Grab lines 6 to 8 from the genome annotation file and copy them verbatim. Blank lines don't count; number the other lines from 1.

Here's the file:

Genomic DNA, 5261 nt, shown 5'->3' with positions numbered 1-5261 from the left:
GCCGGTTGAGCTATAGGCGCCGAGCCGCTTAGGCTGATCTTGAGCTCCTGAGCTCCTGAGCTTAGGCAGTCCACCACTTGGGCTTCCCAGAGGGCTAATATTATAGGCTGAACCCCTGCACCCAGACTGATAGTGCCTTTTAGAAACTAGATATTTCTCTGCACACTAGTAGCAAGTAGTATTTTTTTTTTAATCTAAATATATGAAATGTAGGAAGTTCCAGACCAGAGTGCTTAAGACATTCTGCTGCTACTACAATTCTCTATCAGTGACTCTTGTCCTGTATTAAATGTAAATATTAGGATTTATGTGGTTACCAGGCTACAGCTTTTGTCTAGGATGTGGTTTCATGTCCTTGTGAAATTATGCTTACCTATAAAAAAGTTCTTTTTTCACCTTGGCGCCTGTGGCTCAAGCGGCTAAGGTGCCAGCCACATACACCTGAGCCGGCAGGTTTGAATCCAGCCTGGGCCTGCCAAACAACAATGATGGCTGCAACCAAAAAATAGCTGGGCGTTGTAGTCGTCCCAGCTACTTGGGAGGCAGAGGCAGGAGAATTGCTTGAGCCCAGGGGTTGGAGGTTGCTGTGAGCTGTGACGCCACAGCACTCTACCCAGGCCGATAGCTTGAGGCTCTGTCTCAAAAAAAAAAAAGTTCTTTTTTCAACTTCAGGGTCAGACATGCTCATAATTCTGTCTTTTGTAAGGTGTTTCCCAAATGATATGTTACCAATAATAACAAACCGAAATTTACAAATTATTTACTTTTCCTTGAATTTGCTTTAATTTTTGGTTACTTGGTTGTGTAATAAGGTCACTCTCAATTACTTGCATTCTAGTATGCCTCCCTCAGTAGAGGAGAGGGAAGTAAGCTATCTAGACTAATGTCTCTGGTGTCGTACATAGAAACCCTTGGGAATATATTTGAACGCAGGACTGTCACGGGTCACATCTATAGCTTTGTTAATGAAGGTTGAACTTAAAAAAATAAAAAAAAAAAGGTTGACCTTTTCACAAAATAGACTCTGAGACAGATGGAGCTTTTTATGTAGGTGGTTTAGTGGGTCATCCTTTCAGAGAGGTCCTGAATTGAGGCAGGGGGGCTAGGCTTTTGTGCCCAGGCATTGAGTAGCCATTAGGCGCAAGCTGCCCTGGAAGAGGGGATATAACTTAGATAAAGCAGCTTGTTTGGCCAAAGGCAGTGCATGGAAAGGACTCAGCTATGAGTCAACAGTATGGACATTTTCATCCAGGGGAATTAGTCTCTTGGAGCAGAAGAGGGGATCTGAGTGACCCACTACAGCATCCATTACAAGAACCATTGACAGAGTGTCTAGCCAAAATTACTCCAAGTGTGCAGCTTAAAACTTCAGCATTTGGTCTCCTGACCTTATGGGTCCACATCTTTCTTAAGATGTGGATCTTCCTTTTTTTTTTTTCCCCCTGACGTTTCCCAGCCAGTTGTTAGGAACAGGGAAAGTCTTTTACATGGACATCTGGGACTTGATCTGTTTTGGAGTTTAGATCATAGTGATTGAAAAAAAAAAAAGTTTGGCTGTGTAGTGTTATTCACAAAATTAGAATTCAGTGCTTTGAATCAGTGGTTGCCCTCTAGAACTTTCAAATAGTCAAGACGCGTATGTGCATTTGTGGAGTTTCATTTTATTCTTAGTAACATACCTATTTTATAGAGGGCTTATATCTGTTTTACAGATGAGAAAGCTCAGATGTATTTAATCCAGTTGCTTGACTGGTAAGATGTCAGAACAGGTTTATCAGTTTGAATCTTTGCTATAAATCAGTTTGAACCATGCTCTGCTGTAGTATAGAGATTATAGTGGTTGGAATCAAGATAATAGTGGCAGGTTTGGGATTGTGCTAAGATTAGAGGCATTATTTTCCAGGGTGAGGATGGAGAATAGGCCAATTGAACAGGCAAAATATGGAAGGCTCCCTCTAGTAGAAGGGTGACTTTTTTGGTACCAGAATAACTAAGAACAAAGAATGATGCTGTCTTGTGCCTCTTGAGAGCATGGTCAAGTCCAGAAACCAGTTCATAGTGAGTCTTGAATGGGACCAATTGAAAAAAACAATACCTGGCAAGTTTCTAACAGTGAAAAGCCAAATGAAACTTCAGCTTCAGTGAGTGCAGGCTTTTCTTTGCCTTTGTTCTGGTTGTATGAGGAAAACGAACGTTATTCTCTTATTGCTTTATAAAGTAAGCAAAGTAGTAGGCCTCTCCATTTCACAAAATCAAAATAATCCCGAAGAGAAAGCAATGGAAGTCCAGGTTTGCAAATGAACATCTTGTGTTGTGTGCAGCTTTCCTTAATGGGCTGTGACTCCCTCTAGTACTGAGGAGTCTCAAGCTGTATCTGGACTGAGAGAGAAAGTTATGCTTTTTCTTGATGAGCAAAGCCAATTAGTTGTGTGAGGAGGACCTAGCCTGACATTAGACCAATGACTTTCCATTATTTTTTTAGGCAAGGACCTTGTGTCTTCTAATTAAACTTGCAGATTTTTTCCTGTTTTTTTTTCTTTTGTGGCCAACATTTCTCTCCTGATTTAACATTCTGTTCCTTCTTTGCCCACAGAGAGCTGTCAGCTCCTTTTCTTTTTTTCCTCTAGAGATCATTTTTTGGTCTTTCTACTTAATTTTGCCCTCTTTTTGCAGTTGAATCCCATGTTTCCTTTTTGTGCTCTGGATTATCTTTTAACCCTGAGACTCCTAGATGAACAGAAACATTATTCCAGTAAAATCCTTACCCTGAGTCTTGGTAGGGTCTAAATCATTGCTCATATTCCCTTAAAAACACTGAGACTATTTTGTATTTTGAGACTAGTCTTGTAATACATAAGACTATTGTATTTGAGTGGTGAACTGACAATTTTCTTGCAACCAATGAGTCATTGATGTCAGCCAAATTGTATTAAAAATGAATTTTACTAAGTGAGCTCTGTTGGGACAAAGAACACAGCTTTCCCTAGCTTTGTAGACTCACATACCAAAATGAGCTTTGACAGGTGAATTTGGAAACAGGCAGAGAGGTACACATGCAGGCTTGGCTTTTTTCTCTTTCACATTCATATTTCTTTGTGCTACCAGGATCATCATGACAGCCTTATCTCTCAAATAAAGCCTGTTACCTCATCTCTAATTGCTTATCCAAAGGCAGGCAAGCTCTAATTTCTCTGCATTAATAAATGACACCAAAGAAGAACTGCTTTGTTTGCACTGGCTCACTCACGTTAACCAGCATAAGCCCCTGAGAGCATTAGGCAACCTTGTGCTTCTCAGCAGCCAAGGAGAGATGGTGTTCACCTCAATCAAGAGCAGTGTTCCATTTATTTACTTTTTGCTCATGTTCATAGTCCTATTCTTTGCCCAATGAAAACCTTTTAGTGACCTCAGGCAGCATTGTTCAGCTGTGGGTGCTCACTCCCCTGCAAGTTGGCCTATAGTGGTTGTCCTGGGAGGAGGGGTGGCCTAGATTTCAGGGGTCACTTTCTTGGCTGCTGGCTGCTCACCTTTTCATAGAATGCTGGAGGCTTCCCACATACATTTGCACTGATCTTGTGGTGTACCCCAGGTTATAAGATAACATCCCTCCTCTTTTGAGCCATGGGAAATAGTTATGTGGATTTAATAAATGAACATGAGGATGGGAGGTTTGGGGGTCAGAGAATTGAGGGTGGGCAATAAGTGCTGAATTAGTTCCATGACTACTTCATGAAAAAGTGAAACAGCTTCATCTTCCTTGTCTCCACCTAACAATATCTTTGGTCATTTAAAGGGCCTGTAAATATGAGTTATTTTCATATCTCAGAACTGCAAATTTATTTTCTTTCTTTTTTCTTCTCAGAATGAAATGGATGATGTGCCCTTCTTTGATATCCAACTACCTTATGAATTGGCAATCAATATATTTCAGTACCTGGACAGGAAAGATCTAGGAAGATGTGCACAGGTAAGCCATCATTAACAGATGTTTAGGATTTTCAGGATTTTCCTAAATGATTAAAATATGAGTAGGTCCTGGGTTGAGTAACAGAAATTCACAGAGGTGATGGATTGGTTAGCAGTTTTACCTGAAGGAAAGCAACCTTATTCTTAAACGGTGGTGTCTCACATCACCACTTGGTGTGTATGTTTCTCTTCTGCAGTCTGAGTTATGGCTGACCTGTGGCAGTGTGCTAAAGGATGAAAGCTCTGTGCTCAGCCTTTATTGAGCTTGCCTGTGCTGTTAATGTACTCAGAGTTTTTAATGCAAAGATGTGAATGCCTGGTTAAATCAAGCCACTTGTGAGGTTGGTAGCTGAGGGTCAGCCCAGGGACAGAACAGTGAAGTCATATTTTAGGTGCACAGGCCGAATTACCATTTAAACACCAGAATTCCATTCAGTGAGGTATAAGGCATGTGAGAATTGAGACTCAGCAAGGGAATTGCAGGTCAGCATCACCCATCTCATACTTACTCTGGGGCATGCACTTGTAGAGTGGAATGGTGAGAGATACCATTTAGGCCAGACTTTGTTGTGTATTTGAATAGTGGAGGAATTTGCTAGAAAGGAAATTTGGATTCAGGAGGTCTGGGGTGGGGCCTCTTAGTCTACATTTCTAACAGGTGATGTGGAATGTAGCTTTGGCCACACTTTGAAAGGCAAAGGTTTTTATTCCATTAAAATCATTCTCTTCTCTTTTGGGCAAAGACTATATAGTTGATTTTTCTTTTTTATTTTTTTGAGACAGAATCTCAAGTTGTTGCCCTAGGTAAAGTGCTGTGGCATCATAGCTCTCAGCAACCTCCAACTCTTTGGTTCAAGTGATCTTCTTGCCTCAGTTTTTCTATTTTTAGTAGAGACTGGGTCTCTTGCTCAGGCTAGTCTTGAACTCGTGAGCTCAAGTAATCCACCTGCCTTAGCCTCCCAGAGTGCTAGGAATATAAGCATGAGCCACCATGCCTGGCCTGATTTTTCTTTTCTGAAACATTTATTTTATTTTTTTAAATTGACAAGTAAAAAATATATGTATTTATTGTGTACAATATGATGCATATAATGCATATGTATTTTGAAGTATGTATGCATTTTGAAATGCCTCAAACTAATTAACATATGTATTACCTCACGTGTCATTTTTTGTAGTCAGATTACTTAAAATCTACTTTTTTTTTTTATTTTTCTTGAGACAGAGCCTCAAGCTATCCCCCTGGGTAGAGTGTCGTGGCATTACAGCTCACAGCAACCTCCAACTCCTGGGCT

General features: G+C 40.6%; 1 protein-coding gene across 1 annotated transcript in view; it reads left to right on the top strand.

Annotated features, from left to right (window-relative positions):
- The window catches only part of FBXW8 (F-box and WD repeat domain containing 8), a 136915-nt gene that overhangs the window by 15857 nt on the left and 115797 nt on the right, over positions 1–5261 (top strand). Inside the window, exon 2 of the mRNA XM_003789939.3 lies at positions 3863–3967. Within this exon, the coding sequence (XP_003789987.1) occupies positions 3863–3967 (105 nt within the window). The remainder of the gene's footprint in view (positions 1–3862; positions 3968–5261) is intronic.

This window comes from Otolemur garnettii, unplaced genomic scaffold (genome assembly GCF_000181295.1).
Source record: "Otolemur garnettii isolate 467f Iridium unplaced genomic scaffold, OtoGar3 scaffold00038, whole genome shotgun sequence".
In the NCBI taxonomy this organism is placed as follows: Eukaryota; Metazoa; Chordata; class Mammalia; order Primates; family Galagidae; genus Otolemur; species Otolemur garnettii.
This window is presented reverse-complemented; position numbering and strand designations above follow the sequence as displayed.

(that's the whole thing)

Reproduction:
This window comes from Otolemur garnettii, unplaced genomic scaffold (genome assembly GCF_000181295.1).
Source record: "Otolemur garnettii isolate 467f Iridium unplaced genomic scaffold, OtoGar3 scaffold00038, whole genome shotgun sequence".
In the NCBI taxonomy this organism is placed as follows: Eukaryota; Metazoa; Chordata; class Mammalia; order Primates; family Galagidae; genus Otolemur; species Otolemur garnettii.